So, what could agencies such as CIDA do to help advance the region’s economic and social progress?

First, CIDA should consider helping the region, through regional institutions in collaboration with Canadian institutions, to undertake research and development in the following areas: food and energy security, disaster preparedness, climate change, and low carbon strategies. An institution such as the University of the West Indies (UWI) could be the central Caribbean partner in this undertaking. The purpose would be to develop well researched strategies, policies and implementation mechanisms for governments in each of these areas.

Second, it is well known that every year a goodly number of doctors, nurses and teachers trained in the Caribbean at the expense of Caribbean taxpayers are encouraged to migrate to Canada. Canada gets the benefit of their skills and knowledge at the Caribbean’s expense. CIDA might consider making an annual contribution, on a predictable basis over an agreed number of years, to Caribbean institutions that train these people from whose skills Canada benefits. In that way, the Caribbean institutions would be able to train a sufficient number of people annually to satisfy Canada’s needs (much cheaper than Canada could do it) while retaining others to cater for Caribbean demands.

Third, Canadian commercial banks have existed in the Caribbean for over 100 years. Over these years, Canadian banks, which now dominate the banking industry in the region, have made huge profits that have been repatriated to Canada for Canadian development. Could not CIDA now encourage these commercial banks to set aside a portion of their profits, made in the Caribbean, for allocation to a Caribbean Development Fund (CDF) from which governments and the private sector could draw low-cost loans for developmental projects? This money would not be a giveaway; it would be a loan, except that it would be at non-commercial terms and it could be targeted to projects for sustainable development.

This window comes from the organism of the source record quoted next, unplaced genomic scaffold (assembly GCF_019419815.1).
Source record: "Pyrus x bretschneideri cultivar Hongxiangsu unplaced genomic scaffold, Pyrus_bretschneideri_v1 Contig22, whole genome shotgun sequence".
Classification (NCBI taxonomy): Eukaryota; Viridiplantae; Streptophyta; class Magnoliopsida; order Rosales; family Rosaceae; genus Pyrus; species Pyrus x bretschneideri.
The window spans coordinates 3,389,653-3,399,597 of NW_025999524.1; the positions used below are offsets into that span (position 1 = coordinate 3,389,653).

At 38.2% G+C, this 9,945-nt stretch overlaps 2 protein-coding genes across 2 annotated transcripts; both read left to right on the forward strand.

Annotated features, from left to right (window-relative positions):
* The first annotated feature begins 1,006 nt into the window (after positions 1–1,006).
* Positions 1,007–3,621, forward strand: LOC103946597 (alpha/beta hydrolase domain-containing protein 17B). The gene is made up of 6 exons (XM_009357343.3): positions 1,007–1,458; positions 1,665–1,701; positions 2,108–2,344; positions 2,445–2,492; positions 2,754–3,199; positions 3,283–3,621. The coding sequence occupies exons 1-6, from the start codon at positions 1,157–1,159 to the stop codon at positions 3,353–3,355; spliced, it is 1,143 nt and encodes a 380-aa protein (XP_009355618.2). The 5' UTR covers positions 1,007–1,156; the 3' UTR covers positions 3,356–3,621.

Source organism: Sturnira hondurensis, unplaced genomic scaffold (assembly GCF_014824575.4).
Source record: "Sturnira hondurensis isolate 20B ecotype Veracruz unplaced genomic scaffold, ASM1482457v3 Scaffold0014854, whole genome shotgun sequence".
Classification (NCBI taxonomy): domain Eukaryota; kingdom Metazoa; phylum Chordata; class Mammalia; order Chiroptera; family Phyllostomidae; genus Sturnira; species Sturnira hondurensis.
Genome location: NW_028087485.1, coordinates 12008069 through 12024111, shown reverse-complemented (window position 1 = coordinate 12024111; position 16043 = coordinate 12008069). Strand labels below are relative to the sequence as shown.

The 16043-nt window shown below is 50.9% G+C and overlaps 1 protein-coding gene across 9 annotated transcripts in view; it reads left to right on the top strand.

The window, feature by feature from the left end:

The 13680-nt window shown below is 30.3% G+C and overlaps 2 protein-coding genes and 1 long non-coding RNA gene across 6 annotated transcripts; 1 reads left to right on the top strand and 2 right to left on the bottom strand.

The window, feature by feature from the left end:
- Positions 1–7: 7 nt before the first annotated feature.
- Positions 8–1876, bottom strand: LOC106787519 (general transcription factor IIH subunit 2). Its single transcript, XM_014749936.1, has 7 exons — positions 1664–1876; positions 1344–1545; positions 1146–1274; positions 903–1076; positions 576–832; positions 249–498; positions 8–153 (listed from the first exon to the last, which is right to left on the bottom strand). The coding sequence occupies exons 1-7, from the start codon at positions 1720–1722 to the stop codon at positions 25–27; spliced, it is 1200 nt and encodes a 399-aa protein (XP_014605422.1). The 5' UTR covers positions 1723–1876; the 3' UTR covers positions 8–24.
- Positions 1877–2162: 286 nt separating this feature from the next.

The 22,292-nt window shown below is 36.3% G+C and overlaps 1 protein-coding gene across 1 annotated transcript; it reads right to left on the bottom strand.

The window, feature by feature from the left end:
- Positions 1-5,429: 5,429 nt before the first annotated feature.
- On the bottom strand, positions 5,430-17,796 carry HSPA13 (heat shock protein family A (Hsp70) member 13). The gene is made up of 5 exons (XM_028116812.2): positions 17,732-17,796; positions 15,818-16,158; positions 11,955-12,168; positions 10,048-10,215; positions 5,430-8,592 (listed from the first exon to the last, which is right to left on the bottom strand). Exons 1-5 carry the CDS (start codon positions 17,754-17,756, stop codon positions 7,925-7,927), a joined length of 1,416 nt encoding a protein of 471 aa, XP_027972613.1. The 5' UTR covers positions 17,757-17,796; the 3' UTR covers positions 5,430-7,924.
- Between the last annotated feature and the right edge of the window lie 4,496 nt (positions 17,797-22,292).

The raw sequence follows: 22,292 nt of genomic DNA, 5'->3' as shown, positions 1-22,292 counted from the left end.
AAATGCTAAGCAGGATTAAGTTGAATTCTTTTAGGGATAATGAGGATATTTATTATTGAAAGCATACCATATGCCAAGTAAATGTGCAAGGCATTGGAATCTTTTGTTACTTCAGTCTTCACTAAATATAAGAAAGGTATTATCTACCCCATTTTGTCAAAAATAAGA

I suspect, the Free Trade Agreement currently being negotiated between Canada and CARICOM – given the fact that the benchmark will be the existing uneven Economic Partnership Agreement between the Caribbean and the European Union – will do the Caribbean little good.

(The writer is a Consultant and former Caribbean diplomat)